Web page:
On the 21st of November, 2010, a meeting was organized in Bhubaneswar by the leading leftist cultural magazine in Oriya, Nisan. The meeting was supported by several other left, Lohiaite and Gandhian groups. It was held under the banner of Nisan Sammelan — 2010 with a discussion on “CULTURAL RESISTANCE: WAR ON PEOPLE IN CORPORATE INTEREST.” Twenty-six tribal organizations participated in the meeting with each of them discussing problems that they are facing in the ongoing struggles in their regions. Incidents of police atrocities, rape, false arrests were made public in the meeting. The police in their bid to stop the tribals from reaching Bhubaneswar harassed them at several railway stations. A group comprising of thirty members which was supposed to come from Kashipur was arrested.
The groups unanimously decried the attempts by the State and capitalists to displace or alienate them from their resources and they shared their experiences of struggle in front of a gathering of about 5000 people. The tribal organizations called for intensifying solidarity efforts and a close coordination among various organizations to confront the state which has instrumentalised itself as the blatant political wing of corporate capital, branding all struggles for popular self-determination as Maoist.
The invited speakers included writer-activist Arundhati Roy, revolutionary Telugu poet Varavara Rao, Oriya novelist and short story writer Bibhuti Pattnayak, veteran journalist Rabi Das, poet Kumar Hasan, poet Rajendra Panda, advocate and human rights activist Biswapriya Kanungo and noted Gandhian Prafulla Samantara .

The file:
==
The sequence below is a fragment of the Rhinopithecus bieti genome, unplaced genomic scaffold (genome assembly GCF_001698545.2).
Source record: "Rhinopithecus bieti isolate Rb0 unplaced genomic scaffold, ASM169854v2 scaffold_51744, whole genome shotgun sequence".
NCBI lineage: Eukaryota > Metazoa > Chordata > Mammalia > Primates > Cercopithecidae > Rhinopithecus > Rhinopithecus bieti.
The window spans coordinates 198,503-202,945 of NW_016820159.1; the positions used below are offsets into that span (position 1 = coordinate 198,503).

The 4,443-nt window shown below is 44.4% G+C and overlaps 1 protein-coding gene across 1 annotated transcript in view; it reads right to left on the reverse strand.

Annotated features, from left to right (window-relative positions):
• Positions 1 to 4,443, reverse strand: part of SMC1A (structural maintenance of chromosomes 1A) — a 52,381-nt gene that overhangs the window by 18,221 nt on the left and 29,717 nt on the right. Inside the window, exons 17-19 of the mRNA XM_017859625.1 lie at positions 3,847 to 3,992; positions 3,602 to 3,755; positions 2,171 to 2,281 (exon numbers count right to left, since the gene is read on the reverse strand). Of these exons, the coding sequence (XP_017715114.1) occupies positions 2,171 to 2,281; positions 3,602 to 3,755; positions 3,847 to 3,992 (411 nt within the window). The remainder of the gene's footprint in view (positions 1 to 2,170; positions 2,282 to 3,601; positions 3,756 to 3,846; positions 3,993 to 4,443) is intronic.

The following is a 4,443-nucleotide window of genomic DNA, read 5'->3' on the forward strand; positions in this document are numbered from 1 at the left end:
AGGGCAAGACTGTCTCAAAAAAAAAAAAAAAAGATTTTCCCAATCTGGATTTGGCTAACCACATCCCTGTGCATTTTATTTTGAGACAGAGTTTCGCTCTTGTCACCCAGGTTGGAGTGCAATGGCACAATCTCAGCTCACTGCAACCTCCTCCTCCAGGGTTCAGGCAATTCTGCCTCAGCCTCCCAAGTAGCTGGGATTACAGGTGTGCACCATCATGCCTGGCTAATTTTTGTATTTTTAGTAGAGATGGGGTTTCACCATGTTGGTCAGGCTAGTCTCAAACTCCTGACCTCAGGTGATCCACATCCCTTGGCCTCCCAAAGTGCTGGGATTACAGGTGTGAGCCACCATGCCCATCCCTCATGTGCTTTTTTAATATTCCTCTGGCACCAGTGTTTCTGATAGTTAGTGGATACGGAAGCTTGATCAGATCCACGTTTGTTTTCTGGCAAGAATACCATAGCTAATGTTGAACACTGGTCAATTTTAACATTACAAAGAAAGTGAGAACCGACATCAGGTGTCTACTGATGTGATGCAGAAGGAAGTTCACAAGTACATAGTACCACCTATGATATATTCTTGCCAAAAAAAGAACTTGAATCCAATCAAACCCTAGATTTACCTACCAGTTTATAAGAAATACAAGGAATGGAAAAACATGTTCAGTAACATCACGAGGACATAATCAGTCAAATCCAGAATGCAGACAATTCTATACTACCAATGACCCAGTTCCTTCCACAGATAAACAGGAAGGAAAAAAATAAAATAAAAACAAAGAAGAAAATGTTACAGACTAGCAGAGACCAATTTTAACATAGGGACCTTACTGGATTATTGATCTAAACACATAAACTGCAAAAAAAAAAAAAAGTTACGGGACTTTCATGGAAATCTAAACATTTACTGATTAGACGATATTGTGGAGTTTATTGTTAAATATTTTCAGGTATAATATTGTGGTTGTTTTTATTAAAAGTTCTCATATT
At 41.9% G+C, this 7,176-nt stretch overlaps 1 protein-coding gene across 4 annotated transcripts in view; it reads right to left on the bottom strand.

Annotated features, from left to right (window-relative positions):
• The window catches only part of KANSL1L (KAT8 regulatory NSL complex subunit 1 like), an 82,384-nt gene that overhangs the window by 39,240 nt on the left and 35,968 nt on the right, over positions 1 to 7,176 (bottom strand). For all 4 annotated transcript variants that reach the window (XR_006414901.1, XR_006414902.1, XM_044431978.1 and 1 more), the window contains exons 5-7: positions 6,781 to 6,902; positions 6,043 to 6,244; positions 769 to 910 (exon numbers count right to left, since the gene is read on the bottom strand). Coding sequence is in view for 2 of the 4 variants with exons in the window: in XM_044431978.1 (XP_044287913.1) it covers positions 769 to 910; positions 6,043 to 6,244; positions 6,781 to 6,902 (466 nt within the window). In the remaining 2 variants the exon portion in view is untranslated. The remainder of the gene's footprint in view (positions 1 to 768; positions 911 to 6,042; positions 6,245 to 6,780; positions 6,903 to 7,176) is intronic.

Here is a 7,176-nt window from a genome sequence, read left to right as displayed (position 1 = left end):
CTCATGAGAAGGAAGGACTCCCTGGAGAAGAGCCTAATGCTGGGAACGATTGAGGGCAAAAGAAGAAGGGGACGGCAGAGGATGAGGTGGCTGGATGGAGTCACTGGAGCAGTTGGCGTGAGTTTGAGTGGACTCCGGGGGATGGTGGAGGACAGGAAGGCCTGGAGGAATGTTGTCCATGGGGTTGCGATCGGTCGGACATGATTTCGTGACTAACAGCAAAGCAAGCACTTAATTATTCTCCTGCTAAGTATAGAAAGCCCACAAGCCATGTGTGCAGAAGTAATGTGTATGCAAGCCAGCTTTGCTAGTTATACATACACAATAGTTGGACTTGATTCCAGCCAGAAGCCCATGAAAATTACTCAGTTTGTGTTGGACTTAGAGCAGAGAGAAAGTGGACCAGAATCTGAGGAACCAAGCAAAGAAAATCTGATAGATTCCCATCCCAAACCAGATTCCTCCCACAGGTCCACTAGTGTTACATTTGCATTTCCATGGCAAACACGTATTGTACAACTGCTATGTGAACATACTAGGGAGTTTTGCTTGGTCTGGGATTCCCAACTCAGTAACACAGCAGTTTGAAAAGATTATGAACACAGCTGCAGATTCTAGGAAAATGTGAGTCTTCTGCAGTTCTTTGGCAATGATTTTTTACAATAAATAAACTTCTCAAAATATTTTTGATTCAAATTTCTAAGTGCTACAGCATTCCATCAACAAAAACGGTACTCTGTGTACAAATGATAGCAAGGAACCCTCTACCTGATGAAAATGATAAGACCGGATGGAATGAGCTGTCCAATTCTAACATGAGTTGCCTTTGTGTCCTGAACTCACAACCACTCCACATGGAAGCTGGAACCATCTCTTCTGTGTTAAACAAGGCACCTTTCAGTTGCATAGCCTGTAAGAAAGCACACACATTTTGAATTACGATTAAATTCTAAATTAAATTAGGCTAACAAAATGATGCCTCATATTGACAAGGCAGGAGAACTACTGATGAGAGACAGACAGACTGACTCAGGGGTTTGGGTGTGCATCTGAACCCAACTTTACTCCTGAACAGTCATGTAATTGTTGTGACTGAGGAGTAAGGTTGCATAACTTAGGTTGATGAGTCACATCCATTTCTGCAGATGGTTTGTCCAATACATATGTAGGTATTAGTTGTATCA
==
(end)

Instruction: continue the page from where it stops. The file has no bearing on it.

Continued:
Arundhati Roy while arriving at the venue was greeted by about 7-10 ABVP cadres with black flags protesting against her visit. Tribals, with their lathis chased them away. It is noteworthy that all prominent local and national bourgeois newspapers have presented this local communal hooliganism against the Kashmiri struggle as a major incident.
In her speech Arundhati Roy, after facing the ABVP cadres outside, talked about patriotism nurtured in the struggles of indigenous peoples led by the anti-hegemonic forces of various ideological hues. Varavara Rao too spoke about the relevance of tribal struggles and drew an analogy between such struggles and anti-US imperialist struggles of the oil rich regions of the Middle East. He said that the tribal struggles were results of oppression of the state which wanted to take away whatever means of livelihood they had. He asked not to analyse these struggles just on the basis of their formal contours, rather they must be understood in terms of what provokes them. He spoke about the relevance of revolutionary violence which he interpreted to be a tool to fight structural violence of the system.
The speakers revealed the truth of peoples’ struggles and their spirit against the state’s insistence to “massacre every revolt that makes sense.”